Adorably small frequency probe

Awesome project from the Technoblogy blog:

Frequency Probe

The Frequency Probe is a handheld tool designed to help you debug your circuits by giving a visual indication of the frequency or voltage at the probe. For a periodic waveform it gives a digital readout of the frequency, with a range of about 1Hz to 5MHz and an accuracy of better than 0.3%. For a voltage level it gives a readout of the voltage:

The obvious way to implement a frequency meter is to count the number of pulses within one second; this then directly gives the frequency. I refer to this as Frequency Mode. The disadvantage of this method is that a long sample time is needed to measure low frequencies accurately.

The other way is to measure the interval between two pulses of the input signal; the reciprocal of this then gives the frequency. I call this Interval Mode. For example, if the interval between pulses is one second the frequency is 1Hz. The disadvantage of this method is that for high frequencies you need to measure the interval very accurately.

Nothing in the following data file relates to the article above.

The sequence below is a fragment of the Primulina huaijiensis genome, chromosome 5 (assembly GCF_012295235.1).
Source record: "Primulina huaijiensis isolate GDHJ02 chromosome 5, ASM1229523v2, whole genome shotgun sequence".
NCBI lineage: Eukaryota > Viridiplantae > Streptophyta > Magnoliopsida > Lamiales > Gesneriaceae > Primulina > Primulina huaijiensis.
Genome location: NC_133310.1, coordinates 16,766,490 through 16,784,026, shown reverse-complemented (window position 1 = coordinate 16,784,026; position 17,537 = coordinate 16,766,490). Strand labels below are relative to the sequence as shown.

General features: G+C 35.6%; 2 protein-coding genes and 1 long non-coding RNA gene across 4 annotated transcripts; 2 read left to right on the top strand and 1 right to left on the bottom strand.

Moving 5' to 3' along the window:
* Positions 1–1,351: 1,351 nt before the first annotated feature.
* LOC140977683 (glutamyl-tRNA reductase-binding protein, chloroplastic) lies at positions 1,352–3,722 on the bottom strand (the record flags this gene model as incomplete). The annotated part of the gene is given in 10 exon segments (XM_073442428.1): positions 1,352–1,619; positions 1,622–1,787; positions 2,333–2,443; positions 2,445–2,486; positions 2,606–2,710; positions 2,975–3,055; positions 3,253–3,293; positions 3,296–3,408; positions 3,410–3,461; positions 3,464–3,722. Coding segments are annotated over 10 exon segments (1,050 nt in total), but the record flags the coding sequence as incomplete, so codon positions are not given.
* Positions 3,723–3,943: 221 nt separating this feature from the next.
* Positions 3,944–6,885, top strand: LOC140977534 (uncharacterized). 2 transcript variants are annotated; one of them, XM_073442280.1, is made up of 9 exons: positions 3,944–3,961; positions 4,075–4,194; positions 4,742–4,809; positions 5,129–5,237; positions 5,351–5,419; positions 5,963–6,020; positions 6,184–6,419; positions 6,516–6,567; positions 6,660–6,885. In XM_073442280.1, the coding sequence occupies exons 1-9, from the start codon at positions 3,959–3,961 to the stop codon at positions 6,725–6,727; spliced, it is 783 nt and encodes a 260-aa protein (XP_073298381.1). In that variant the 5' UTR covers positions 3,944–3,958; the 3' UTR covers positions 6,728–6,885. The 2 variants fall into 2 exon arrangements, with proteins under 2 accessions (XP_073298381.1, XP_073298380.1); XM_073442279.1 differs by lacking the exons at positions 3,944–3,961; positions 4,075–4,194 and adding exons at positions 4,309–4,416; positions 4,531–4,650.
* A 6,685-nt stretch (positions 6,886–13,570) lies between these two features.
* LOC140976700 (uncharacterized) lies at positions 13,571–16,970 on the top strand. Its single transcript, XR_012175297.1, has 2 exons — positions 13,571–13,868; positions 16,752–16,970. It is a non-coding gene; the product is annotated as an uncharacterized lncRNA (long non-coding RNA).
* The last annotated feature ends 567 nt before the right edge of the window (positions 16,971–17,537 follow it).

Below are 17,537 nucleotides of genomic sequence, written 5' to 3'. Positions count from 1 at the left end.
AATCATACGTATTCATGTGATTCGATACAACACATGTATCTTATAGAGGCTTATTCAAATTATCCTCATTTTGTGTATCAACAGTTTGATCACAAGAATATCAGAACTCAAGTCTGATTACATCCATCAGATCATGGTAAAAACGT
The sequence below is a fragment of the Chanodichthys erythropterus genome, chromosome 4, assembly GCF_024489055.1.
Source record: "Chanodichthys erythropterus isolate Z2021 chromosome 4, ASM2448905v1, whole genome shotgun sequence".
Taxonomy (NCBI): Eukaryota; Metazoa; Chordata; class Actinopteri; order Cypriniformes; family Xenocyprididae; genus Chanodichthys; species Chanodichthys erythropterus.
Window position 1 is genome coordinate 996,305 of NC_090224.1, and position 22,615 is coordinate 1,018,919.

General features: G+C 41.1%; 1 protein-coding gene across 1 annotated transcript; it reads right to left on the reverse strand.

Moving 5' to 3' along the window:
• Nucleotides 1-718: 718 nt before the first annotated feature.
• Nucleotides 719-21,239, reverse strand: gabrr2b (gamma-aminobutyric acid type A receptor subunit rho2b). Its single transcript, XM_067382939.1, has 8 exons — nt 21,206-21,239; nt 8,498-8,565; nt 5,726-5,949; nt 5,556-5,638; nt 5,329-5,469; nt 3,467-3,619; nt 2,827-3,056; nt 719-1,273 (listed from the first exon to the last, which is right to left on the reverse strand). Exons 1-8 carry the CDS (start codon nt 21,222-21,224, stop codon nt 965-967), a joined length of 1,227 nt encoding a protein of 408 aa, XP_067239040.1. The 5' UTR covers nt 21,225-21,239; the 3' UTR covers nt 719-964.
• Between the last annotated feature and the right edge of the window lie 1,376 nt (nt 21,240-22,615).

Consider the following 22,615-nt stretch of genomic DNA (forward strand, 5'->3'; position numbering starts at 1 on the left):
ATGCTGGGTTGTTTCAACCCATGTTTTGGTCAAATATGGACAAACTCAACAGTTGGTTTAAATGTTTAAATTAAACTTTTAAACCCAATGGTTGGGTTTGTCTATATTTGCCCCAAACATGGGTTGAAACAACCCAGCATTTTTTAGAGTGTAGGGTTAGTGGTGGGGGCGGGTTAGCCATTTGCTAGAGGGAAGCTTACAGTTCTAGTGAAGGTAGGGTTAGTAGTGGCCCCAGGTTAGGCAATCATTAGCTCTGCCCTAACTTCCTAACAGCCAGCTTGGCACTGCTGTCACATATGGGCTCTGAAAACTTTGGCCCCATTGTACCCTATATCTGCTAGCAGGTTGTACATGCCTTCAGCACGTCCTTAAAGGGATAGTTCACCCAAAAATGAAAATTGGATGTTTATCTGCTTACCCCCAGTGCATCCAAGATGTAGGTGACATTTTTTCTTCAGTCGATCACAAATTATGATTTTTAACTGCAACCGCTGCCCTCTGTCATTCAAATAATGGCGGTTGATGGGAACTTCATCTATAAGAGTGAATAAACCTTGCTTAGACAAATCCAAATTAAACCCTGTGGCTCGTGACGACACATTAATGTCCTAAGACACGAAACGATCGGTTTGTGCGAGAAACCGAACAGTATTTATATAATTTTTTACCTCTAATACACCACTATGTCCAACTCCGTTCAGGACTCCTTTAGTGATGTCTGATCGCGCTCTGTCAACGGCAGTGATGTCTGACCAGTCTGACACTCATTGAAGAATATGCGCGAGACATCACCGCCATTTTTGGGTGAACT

The ideal solution is to use Frequency Mode for high frequencies, and Interval Mode for low frequencies, which is the approach I’ve adopted with the Frequency Probe. I explain below how to calculate the best point at which to switch between modes.

I originally started work on this project a couple of years ago, but it turned out to be a lot trickier than I anticipated, and so decided to put it to one side. I revisited it earlier this year, and fortunately managed to solve all the issues.

Adorably small frequency probe

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